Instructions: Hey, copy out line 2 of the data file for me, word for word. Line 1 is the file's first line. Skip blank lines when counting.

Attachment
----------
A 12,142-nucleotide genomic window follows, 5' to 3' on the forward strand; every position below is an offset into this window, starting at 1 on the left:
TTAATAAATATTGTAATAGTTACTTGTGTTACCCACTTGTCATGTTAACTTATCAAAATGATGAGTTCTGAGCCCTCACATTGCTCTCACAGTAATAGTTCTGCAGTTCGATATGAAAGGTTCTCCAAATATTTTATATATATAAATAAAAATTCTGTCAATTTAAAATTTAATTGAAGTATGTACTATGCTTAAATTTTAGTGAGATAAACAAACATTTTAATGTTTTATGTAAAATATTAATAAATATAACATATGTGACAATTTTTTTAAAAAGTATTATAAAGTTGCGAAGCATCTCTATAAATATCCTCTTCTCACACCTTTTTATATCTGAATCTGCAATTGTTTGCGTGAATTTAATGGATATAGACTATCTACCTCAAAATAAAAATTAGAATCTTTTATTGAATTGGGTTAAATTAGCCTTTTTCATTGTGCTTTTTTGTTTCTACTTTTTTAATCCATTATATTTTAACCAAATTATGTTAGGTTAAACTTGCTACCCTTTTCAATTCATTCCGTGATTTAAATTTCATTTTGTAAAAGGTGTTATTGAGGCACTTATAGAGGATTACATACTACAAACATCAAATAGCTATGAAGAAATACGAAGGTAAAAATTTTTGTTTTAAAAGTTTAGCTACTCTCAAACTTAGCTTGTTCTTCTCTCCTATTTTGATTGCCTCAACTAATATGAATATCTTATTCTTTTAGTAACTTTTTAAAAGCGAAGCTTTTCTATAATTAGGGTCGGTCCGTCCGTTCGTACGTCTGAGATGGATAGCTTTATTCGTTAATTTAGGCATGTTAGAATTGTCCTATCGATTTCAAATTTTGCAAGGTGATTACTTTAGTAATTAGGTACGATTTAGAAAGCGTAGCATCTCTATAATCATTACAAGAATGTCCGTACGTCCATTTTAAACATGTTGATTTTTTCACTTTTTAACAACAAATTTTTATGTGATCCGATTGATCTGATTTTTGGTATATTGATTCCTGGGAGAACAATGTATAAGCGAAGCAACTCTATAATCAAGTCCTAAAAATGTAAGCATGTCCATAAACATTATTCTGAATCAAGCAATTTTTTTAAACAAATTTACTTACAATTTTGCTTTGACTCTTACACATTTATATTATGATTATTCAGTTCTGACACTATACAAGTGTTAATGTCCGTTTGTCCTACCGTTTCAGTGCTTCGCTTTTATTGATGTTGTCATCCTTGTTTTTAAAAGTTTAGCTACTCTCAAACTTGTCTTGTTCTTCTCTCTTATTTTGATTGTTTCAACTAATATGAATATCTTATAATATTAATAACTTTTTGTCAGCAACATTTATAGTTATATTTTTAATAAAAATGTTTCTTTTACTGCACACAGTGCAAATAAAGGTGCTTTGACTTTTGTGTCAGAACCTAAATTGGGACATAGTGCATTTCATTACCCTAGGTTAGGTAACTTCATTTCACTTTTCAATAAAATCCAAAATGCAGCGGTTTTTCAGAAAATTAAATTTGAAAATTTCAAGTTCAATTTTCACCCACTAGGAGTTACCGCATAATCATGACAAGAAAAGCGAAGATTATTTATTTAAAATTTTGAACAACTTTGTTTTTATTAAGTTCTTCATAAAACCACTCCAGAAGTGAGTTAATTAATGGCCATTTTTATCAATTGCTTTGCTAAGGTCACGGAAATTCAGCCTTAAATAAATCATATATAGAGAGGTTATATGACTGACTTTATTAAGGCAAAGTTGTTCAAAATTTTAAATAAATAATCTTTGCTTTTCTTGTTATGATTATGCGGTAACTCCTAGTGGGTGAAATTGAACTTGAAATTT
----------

TTAATAAATATTGTAATAGTTACTTGTGTTACCCACTTGTCATGTTAACTTATCAAAATGATGAGTTCTGAGCCCTCACATTGCTCTCACAGTAATAGTTCTGCAGTTCGATATGAAAGGTTCTCCAAATATTTTATATATATAAATAAAAATTCTGTCAATTTAAAATTTAATTGAAGTATGTACTATGCTTAAATTTTAGTGAGATAAACAAACATTTTAATGTTTTATGTAAAATATTAATAAATATAACATATGTGACAATTTTTTTAAAAAGTATTATAAAGTTGCGAAGCATCTCTATAAATATCCTCTTCTCACACCTTTTTATATCTGAATCTGCAATTGTTTGCGTGAATTTAATGGATATAGACTATCTACCTCAAAATAAAAATTAGAATCTTTTATTGAATTGGGTTAAATTAGCCTTTTTCATTGTGCTTTTTTGTTTCTACTTTTTTAATCCATTATATTTTAACCAAATTATGTTAGGTTAAACTTGCTACCCTTTTCAATTCATTCCGTGATTTAAATTTCATTTTGTAAAAGGTGTTATTGAGGCACTTATAGAGGATTACATACTACAAACATCAAATAGCTATGAAGAAATACGAAGGTAAAAATTTTTGTTTTAAAAGTTTAGCTACTCTCAAACTTAGCTTGTTCTTCTCTCCTATTTTGATTGCCTCAACTAATATGAATATCTTATTCTTTTAGTAACTTTTTAAAAGCGAAGCTTTTCTATAATTAGGGTCGGTCCGTCCGTTCGTACGTCTGAGATGGATAGCTTTATTCGTTAATTTAGGCATGTTAGAATTGTCCTATCGATTTCAAATTTTGCAAGGTGATTACTTTAGTAATTAGGTACGATTTAGAAAGCGTAGCATCTCTATAATCATTACAAGAATGTCCGTACGTCCATTTTAAACATGTTGATTTTTTCACTTTTTAACAACAAATTTTTATGTGATCCGATTGATCTGATTTTTGGTATATTGATTCCTGGGAGAACAATGTATAAGCGAAGCAACTCTATAATCAAGTCCTAAAAATGTAAGCATGTCCATAAACATTATTCTGAATCAAGCAATTTTTTTAAACAAATTTACTTACAATTTTGCTTTGACTCTTACACATTTATATTATGATTATTCAGTTCTGACACTATACAAGTGTTAATGTCCGTTTGTCCTACCGTTTCAGTGCTTCGCTTTTATTGATGTTGTCATCCTTGTTTTTAAAAGTTTAGCTACTCTCAAACTTGTCTTGTTCTTCTCTCTTATTTTGATTGTTTCAACTAATATGAATATCTTATAATATTAATAACTTTTTGTCAGCAACATTTATAGTTATATTTTTAATAAAAATGTTTCTTTTACTGCACACAGTGCAAATAAAGGTGCTTTGACTTTTGTGTCAGAACCTAAATTGGGACATAGTGCATTTCATTACCCTAGGTTAGGTAACTTCATTTCACTTTTCAATAAAATCCAAAATGCAGCGGTTTTTCAGAAAATTAAATTTGAAAATTTCAAGTTCAATTTTCACCCACTAGGAGTTACCGCATAATCATGACAAGAAAAGCGAAGATTATTTATTTAAAATTTTGAACAACTTTGTTTTTATTAAGTTCTTCATAAAACCACTCCAGAAGTGAGTTAATTAATGGCCATTTTTATCAATTGCTTTGCTAAGGTCACGGAAATTCAGCCTTAAATAAATCATATATAGAGAGGTTATATGACTGACTTTATTAAGGCAAAGTTGTTCAAAATTTTAAATAAATAATCTTTGCTTTTCTTGTTATGATTATGCGGTAACTCCTAGTGGGTGAAATTGAACTTGAAATTT